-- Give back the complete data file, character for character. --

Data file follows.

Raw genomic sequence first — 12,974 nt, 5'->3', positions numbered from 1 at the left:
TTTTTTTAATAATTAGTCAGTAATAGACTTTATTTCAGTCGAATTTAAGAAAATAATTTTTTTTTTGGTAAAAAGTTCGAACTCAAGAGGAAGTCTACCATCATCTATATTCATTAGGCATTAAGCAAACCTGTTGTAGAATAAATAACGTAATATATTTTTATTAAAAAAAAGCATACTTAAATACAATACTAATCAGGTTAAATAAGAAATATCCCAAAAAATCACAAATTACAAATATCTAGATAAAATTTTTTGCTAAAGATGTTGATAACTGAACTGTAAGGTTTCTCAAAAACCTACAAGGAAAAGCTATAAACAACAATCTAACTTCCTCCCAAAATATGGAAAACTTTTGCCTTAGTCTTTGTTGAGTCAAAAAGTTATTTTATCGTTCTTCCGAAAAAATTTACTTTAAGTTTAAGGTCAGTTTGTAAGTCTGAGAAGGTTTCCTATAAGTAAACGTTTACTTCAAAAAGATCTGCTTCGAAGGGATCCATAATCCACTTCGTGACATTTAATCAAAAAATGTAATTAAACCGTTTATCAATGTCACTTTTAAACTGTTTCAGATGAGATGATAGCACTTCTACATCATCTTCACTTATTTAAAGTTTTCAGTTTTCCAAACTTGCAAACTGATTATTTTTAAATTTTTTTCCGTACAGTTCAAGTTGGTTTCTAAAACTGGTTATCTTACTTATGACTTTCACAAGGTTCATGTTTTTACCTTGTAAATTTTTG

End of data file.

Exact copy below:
Raw genomic sequence first — 12,974 nt, 5'->3', positions numbered from 1 at the left:
TTTTTTTAATAATTAGTCAGTAATAGACTTTATTTCAGTCGAATTTAAGAAAATAATTTTTTTTTTGGTAAAAAGTTCGAACTCAAGAGGAAGTCTACCATCATCTATATTCATTAGGCATTAAGCAAACCTGTTGTAGAATAAATAACGTAATATATTTTTATTAAAAAAAAGCATACTTAAATACAATACTAATCAGGTTAAATAAGAAATATCCCAAAAAATCACAAATTACAAATATCTAGATAAAATTTTTTGCTAAAGATGTTGATAACTGAACTGTAAGGTTTCTCAAAAACCTACAAGGAAAAGCTATAAACAACAATCTAACTTCCTCCCAAAATATGGAAAACTTTTGCCTTAGTCTTTGTTGAGTCAAAAAGTTATTTTATCGTTCTTCCGAAAAAATTTACTTTAAGTTTAAGGTCAGTTTGTAAGTCTGAGAAGGTTTCCTATAAGTAAACGTTTACTTCAAAAAGATCTGCTTCGAAGGGATCCATAATCCACTTCGTGACATTTAATCAAAAAATGTAATTAAACCGTTTATCAATGTCACTTTTAAACTGTTTCAGATGAGATGATAGCACTTCTACATCATCTTCACTTATTTAAAGTTTTCAGTTTTCCAAACTTGCAAACTGATTATTTTTAAATTTTTTTCCGTACAGTTCAAGTTGGTTTCTAAAACTGGTTATCTTACTTATGACTTTCACAAGGTTCATGTTTTTACCTTGTAAATTTTTG